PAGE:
# Homework Help: Double slits

1. Sep 9, 2011

### v_pino

1. The problem statement, all variables and given/known data
Find the de Broglie wavelength for an electron with v=0.001c. Find the angular width of the central bright fringe in a double slit experiment, with the separation of the two slits d=50nm.

2. Relevant equations

wavelength = h/mv

d sin(theta)=n*wavelength

3. The attempt at a solution

For the wavelength, I got 2.42x10^-9m. I think this sounds correct.

Is my second equation for diffraction applicable here? I know that it is double slits so there will be interference and not just diffraction. If this equation is applicable, the my answer is 2*theta = 5.55 degrees.

Or is there a specific equation for double slit that I should use?

2. Sep 9, 2011

### vela

Staff Emeritus
How can you calculate anything about diffraction without knowing the slit size?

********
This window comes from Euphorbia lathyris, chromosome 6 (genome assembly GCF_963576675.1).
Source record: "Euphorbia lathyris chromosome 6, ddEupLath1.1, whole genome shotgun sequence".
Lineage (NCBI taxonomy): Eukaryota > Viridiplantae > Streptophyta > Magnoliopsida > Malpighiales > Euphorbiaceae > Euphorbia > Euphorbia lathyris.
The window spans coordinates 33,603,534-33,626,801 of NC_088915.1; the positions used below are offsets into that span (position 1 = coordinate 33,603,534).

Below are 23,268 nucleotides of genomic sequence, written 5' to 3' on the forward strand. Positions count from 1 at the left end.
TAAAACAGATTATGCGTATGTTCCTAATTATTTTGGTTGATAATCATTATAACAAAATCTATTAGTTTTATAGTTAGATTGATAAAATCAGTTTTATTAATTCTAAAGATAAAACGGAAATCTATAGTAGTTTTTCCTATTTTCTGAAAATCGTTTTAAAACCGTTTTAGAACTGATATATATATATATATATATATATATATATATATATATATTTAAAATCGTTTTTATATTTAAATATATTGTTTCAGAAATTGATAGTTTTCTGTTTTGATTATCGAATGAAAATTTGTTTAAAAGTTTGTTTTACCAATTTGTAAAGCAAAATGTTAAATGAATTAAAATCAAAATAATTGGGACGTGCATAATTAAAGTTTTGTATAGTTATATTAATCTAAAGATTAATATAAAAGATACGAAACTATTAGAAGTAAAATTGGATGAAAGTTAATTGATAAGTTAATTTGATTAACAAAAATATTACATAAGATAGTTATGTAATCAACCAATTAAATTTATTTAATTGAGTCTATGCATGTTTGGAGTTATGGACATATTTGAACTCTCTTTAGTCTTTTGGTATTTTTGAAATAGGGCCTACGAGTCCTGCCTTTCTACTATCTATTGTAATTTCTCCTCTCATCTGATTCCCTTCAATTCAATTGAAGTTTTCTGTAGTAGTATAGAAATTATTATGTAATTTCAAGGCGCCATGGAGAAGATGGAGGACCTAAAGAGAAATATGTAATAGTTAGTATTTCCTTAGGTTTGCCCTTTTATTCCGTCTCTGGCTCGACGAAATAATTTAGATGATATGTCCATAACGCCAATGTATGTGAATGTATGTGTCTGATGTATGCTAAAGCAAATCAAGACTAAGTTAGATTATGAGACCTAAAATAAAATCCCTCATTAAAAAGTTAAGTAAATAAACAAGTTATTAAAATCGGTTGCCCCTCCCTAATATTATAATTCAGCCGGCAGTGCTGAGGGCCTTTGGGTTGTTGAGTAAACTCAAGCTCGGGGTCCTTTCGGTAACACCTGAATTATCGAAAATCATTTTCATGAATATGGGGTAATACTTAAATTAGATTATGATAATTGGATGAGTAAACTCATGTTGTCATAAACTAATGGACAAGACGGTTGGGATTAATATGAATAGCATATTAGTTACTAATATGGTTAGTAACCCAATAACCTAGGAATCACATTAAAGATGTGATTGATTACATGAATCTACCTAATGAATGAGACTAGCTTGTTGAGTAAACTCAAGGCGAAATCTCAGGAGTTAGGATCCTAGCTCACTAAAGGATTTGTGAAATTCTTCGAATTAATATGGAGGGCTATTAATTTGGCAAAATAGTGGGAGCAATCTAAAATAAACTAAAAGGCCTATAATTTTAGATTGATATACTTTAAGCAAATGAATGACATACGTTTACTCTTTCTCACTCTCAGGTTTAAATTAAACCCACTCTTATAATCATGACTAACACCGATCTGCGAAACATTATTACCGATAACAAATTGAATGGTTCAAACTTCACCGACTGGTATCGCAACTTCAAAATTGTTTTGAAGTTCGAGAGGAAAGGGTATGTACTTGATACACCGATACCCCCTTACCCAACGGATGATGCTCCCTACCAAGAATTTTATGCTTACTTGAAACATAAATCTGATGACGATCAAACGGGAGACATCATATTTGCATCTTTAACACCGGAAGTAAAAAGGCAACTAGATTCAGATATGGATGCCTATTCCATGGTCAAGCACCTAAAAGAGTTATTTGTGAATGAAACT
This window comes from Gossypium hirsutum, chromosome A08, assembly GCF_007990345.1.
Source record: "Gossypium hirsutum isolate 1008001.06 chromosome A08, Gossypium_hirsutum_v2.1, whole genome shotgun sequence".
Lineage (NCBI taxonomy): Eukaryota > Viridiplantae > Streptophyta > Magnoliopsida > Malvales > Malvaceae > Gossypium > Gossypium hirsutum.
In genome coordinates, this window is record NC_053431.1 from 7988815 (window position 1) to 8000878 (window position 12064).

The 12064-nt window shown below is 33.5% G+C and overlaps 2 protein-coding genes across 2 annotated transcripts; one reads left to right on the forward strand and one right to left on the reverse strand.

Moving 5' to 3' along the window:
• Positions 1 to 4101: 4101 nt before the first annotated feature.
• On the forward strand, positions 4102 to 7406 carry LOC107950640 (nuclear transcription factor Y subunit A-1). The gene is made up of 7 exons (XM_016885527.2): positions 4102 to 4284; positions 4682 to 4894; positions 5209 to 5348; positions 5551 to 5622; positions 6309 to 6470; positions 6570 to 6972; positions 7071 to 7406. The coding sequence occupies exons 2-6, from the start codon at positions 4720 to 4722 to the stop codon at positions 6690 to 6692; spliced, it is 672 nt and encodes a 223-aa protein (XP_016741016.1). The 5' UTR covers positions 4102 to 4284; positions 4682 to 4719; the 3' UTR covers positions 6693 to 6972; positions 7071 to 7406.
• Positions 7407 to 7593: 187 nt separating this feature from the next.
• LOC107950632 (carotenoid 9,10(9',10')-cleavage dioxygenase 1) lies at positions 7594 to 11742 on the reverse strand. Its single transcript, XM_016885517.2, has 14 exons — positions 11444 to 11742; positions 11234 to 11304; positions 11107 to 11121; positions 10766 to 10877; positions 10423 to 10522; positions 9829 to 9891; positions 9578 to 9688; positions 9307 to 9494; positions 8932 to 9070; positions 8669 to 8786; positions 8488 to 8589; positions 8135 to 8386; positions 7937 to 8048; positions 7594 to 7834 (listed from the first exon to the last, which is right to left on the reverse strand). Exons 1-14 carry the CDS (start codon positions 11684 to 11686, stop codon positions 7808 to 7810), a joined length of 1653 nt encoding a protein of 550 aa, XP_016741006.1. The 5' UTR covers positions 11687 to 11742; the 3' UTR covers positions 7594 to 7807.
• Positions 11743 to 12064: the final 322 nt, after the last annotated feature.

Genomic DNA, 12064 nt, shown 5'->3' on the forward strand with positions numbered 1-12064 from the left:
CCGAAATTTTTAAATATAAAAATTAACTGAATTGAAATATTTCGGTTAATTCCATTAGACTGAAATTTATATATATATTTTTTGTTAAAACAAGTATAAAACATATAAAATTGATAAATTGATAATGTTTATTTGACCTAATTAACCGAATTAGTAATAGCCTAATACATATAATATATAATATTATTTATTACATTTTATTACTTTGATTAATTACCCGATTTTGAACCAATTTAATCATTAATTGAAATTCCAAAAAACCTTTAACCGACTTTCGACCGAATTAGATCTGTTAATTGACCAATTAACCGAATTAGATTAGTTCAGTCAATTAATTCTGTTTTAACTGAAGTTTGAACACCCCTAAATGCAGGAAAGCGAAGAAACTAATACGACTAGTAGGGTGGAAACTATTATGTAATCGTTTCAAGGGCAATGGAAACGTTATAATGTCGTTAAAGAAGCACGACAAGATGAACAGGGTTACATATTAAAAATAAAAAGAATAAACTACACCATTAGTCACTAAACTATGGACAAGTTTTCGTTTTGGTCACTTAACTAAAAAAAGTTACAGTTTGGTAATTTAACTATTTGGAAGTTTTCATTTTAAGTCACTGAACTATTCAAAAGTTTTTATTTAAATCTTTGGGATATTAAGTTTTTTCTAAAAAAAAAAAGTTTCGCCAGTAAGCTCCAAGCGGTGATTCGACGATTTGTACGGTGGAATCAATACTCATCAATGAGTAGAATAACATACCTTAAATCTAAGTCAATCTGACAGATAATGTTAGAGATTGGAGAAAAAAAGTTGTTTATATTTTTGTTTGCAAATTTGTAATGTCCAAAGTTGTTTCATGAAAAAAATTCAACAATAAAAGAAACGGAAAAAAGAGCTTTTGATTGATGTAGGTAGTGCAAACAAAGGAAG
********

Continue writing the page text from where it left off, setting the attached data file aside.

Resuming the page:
3. Sep 9, 2011

### v_pino

So does it mean that the question is just asking for the angle to the first maximum as in that of a diffraction pattern using dsin(theta) = n*wavelength?

4. Sep 9, 2011

### vela

Staff Emeritus
Not exactly. You want to find the angle between the first-order minima, since they border the central maximum.

5. Sep 9, 2011

### v_pino

Sorry for not understanding the simplest of the idea here. So are you saying that the diffraction equation can be used in the question even though it is asking for interference? If so, the answer should simply be 2*theta with theta being from the equation d*sin(theta)=n*wavelength?

6. Sep 9, 2011

### vela

Staff Emeritus
Where did I say to use the diffraction equation?

7. Sep 9, 2011

### v_pino

I don't get where you are trying to lead me here. Am I missing a big clue? Should I be using some sort of approximations? Plus I don't know the distance from screen to source - should I be estimating this?

8. Sep 9, 2011

### vela

Staff Emeritus
What does "angular width of the central bright fringe" mean?